Infection of Termites by Spodoptera liftoralis Nuclear Polyhedrosis Virus

  title={Infection of Termites by Spodoptera liftoralis Nuclear Polyhedrosis Virus},
  author={Ahlam A. Al Fazairy and Fatin Aminah Hassan},
  journal={International Journal of Tropical Insect Science},
A nuclear polyhedrosis virus isolated from the Egyptian cotton leafworm, Spodoptera littoralis, was found to infect termite castes of Kalotermes flavicollis. Laboratory studies indicated that no specific trend toward mortality responses among the different individuals of termites was noted. All test castes of termites, young, middle-sized, old and reproductive nymphs, and soldiers, were quite equal in their response to the virus infection, regardless of whether the virus concentration was high… 

Spodoptera littoralis type B nucleopolyhedrovirus infection of a grasshopper cell line.

We determined that the type B nucleopolyhedrovirus of the Egyptian cottonworm, Spodoptera littoralis (SpliNPV), can infect a cell line derived from a grasshopper. We compared the infectivity of

Histopathology of Termite Kalotermes Flavicollis FABR. Infected with a Nuclear Polyhedrosis Virus

The pathology of the nuclear polyhedrosis virus from Spodoptera littoralis against Kalotermes flavicollis was confirmed under light microscope. Sections of infected termites showed a comprehensive

Entomopathogenic Nematodes for the Management of Subterranean Termites

This chapter outlines the potentials of entomopathogenic nematodes in termite management and suggests new isolates of EPNs may prove potential against termite pests in the field.

Risk Assessment Studies: Detailed Host Range Testing of Wild-Type Cabbage Moth, Mamestra brassicae (Lepidoptera: Noctuidae), Nuclear Polyhedrosis Virus

The host range of a multiply enveloped nuclear polyhedrosis virus (NPV) (Baculoviridae) isolated from the cabbage moth, Mamestra brassicae (Lepidoptera: Noctuidae), was determined by challenging a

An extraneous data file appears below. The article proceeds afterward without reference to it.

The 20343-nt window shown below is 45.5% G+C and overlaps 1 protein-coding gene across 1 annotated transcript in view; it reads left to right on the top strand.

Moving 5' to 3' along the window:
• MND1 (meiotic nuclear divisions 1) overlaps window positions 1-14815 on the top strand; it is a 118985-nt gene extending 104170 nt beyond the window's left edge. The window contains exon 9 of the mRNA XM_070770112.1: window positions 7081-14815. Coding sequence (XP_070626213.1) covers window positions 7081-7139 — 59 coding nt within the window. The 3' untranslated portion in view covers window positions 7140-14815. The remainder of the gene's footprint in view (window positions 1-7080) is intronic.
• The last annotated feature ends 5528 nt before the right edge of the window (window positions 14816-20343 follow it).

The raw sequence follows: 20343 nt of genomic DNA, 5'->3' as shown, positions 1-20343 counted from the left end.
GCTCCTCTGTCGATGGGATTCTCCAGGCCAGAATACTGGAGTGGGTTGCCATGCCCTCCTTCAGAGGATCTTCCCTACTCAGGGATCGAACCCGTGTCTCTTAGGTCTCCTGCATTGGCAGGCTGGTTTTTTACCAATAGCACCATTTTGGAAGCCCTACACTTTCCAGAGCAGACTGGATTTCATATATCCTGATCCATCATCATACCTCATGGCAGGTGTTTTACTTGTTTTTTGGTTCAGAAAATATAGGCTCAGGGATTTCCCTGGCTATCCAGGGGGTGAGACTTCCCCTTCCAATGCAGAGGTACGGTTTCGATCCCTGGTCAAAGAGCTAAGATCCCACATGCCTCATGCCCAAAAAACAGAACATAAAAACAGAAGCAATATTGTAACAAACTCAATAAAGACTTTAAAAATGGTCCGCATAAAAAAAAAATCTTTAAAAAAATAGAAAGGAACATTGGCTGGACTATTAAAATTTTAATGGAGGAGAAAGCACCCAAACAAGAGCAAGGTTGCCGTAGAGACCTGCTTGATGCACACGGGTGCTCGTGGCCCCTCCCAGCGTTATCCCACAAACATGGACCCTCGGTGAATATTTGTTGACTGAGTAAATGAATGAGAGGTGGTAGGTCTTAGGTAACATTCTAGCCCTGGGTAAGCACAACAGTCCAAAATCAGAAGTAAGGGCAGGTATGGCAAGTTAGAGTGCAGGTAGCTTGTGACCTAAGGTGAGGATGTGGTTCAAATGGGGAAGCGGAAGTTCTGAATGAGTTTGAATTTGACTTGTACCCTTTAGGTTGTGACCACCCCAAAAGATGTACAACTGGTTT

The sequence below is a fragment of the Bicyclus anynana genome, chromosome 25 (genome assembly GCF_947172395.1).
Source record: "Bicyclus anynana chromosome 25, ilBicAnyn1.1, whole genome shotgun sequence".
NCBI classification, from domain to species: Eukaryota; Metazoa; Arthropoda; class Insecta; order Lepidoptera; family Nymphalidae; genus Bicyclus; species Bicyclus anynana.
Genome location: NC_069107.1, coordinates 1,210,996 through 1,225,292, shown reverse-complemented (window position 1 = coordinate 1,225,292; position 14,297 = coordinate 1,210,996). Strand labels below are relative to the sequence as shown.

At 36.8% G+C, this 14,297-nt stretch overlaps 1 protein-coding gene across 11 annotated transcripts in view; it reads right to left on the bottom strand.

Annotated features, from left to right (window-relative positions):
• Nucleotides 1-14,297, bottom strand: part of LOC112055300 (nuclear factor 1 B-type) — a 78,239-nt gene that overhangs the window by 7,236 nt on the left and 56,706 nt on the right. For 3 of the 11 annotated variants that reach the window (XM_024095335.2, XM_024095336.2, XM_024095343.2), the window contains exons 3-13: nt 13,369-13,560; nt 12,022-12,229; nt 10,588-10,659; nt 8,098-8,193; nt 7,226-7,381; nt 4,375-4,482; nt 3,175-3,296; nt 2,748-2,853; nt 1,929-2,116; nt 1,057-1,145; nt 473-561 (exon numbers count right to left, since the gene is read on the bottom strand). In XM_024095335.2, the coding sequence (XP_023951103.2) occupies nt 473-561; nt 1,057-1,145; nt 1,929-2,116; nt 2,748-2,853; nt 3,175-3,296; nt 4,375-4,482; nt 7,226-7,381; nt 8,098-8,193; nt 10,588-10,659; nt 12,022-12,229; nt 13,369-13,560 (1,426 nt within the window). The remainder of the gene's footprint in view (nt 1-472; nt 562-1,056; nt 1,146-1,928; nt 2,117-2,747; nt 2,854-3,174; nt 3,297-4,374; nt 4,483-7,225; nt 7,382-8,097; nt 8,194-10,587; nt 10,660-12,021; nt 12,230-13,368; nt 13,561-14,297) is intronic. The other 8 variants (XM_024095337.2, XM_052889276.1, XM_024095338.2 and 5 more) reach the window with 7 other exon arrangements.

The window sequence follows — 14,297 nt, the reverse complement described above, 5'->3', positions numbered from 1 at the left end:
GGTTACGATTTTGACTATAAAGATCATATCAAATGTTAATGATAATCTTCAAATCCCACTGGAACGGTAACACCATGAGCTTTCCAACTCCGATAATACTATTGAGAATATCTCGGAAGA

Biological Control of Termites by Antagonistic Soil Microorganisms

Synergistic combination of biocontrol agents with chemical pesticides and cultivation of termite-resistant crops could help in the management of termites under field conditions.


A broad range of species, from different groups of microbial organisms, have strong association with termites, and some have been recorded as parasites, and are currently used as commercial biological control agents of termites.

AcMNPV in permissive, semipermissive, and nonpermissive cell lines from arthropoda

Cell lines refractive to AcMNPV did not appear to be adversely affected by the virus, as judged by their ability to multiply, nor was there any indication of induced apoptosis, as assessed by deoxyribonucleic acid fragmentation profiles or cell blebbing or both.

Prospects for the biological control of subterranean termites (Isoptera: rhinotermitidae), with special reference to Coptotermes formosanus.

Research suggests that strains of two well-studied, endoparasitic fungi, Beauveria bassiana and Metarhizium anisopliae, when employed in baiting schemes, may offer the potential for at least some measure of subterranean termite control, although their successful use is compromised by a number of inherent biological limitations and logistical problems that have yet to be solved.

Antimicrobial activity of certain essential oils against hindgut symbionts of the drywood termite Kalotermes flavicollis Fabr. and prevalent fungi on termite‐infested wood

Abstract:  When the kalotermitid Kalotermes flavicollis Fabr. pseudergates exposed to Casuarina wood wafers treated separately with different concentrations (5, 15 and 30 μl/2 g wood wafer) of the